Moreover at work, I discovered a lot about a new patient group - those struggling with alcohol and substance abuse. This discovery is something unexpected. I admit I had some prejudice before I started working with this patient group; but now, I have deep understanding of their concerns, struggles and preferences. I really do not know how long I would be working with the field, but this field has tremendously influenced positively my compentencies as a nurse.
The experiences that changed who I am.
I travelled less in this period due to restrictions brought about by the pandemic. However, I was able to travel to Træna for three times. I visited seven countries (Denmark, Italy, San Marino, Malta, Spain, France, United Kingdom and Ireland). These travel experiences somehow reset me to nil. After working extremely during the pandemic, I can say I deserve a much-needed break. I vow to keep traveling in the future. Cheers to 41 countries so far, and many more to come!
Being alone in Oslo during the pandemic changed me permanently. I learned how to cook and do household chores more effectively. Now, I admit that I need at times people to talk to, to listen to and make conversations. But it is still long way to go. I can still improve on this aspect of my life. I look forward though inviting my family to visit me in Oslo, or visiting them more often in the future.
And yes! I became an uncle for the third time. The lessons I learned during this period revolved around family and friends. The pandemic created the physical distance between us, but erased the emotional gap between me and them. Turbulent as it is, my relationship with my family was tested and thereafter strengthened. I became more open to them. That is a big step for me.
The loss that changed the way I see life.
The deaths of my father and paternal grandmother were life-changing. Those unfortunately events had an interval of just 44 days. The family still was not able to cope with the sudden of my father, then my paternal grandmother followed. It was exhausting for me, but I know it is worse for my mother. I worry a lot, but I feel that my work habits is taking away a lot of my time from my family. However, I realized the extent of how I could help another in critical life situations. Through work, I could say I am able to provide for and support my family.
Furthermore I cut-off some individuals in my life. Some of them I have at one point became very important to me. I was focusing too much on them, more than my family. That was a mistake. I attempted to please these individuals, but I still felt not enough. I thought the solution was to double my efforts, or change myself. That was my ultimate mistake. I lost myself in the process of losing people. Cutting them off was more of a necessity than want. I just have to continue.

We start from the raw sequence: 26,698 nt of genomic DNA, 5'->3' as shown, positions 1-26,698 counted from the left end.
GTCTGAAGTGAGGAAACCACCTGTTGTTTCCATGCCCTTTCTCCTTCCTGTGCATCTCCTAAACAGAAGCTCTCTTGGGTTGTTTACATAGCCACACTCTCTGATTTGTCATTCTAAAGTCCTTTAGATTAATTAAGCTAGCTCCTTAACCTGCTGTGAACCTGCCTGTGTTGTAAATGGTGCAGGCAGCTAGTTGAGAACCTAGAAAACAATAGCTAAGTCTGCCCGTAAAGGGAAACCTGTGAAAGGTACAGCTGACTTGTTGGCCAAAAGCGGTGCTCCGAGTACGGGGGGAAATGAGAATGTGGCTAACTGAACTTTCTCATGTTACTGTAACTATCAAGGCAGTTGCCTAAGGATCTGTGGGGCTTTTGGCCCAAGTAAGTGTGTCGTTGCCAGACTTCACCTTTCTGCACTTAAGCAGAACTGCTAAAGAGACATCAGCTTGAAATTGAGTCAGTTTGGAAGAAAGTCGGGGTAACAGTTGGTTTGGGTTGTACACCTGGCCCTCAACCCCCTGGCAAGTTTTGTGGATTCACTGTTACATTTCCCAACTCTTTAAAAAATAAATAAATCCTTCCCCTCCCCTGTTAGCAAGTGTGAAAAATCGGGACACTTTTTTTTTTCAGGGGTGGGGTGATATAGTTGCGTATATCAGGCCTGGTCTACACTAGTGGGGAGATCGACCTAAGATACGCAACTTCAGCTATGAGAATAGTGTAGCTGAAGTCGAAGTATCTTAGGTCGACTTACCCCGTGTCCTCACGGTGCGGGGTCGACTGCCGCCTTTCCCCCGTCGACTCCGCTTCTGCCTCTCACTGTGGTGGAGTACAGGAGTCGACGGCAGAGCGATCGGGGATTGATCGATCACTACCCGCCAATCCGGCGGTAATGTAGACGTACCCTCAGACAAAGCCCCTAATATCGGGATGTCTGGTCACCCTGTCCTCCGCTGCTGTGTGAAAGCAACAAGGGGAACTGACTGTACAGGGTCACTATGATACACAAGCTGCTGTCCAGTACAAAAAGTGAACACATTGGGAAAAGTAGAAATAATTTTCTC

As mentioned, I lost control of myself (literally). I was pushing myself to be liked by the people whom I thought I could trust. I was naive to think, I really did not have the need to this, because my greatest asset is my family and lifelong friends. They knew me at my worst, and accepted who I am willingly without me changing the way I am. I just have to accept that some people like us, some don't. That is just the way life is.
The gains that changed how I live my life.
As mentioned earlier, I started at new workplaces. I began working in another nursing field - substance abuse. I got a tenured job in another nursing home, where I worked for over two years. I made a decision though to change workplace recently. I can say I am nurse in two different fields. There exists ofcourse elderly with addiction problems, but still I consider my mix of nursing knowledge and skills unique - the junction of the physical and the psychological.
Furthermore, I made progress in my Masters degree. I was laging at first, but got the needed boost after the sudden deaths of my father and grandmother. This progress was quite surprising given that I work way more than the average, and taking my studies on my very limited free time. I really hope for the best. I am about to submit my masters thesis on few weeks, and I hope I don't get stuck on this "again". 😁😉
Interestingly, I gained weight recently. My weight was quite stable in the first months of this period, and then suddenly went down then accelerating again. I am at the same weight level as I did in 2016. I managed to stop the acceleration again through intermittent fasting. However, unfortunately intermittent fasting has not been quite effective in reducing my weight to that during the pandemic. I will just take one day at a time until I lose at least five kilos. 😁 Work, unhealthy food choices, sleep deprivation, and obviously declining metabolism due to aging hinder my weight loss journey. But I am determined.
The last 1000 days can be compared to riding a rollercoaster. There were major bumps that made me realize what are the most important things in my life. This life phase made me recognize my limits, and how to set my boundaries. People indeed come and go. Let them be free, as we make ourselves free. Lastly, I realized the value of life. We are all mortals. We will all die one day. We just have to accept that the decisions we make each day should make us happy, free and live life to the best of our abilities.
Post a Comment